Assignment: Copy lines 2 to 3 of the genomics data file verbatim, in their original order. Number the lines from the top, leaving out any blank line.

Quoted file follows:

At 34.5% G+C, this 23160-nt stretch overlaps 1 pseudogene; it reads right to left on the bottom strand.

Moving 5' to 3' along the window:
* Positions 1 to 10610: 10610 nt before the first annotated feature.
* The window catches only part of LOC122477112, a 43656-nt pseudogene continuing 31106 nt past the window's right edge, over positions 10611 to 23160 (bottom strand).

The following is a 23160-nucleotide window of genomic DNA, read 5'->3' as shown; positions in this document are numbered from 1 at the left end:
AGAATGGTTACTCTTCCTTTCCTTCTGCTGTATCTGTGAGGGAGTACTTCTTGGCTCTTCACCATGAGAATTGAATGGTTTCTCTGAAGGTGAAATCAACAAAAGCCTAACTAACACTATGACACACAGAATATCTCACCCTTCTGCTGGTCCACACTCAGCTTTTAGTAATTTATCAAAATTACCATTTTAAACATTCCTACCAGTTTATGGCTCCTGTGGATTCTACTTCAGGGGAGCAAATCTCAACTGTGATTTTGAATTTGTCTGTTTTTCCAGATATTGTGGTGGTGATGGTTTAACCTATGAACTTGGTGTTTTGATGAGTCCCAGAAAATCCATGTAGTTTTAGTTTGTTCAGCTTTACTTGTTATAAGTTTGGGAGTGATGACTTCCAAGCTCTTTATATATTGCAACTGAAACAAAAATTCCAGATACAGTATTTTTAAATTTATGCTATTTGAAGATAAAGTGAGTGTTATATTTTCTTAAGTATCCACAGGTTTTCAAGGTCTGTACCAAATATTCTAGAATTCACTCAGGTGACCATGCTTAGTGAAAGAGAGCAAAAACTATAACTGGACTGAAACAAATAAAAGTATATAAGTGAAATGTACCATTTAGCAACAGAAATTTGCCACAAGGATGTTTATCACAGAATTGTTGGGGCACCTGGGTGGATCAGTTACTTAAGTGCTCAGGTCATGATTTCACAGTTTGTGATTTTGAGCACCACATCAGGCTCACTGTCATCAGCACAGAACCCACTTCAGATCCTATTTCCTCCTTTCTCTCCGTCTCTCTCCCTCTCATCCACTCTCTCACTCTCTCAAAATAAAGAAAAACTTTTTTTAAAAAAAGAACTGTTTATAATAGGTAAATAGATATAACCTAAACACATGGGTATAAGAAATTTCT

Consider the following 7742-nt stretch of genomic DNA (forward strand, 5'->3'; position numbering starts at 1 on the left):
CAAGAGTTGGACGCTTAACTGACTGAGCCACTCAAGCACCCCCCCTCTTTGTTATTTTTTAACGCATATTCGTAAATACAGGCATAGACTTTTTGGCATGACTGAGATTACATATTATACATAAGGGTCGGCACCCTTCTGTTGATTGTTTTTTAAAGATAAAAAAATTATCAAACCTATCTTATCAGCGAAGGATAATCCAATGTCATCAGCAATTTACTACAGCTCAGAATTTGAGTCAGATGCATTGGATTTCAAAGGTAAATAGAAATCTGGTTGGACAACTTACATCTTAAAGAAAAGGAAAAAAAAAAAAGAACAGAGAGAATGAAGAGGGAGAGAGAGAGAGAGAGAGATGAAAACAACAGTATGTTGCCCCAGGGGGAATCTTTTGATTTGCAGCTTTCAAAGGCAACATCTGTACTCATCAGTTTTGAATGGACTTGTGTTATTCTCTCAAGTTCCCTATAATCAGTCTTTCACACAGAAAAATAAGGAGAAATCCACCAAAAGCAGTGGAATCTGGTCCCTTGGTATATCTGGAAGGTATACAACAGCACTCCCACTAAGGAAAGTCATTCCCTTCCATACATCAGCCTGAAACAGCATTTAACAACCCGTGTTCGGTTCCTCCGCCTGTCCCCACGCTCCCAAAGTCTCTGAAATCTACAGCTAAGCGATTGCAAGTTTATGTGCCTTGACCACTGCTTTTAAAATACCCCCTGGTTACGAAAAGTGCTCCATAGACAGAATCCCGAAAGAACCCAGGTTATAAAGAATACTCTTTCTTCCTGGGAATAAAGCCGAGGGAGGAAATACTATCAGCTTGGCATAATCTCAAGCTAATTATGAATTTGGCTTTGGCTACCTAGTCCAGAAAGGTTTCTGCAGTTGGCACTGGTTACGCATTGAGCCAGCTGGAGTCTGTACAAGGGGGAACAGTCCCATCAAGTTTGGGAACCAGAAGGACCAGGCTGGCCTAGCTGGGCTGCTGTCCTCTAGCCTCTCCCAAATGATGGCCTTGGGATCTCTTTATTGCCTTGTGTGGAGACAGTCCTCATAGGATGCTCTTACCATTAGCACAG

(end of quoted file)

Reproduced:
Moving 5' to 3' along the window:
* Positions 1 to 10610: 10610 nt before the first annotated feature.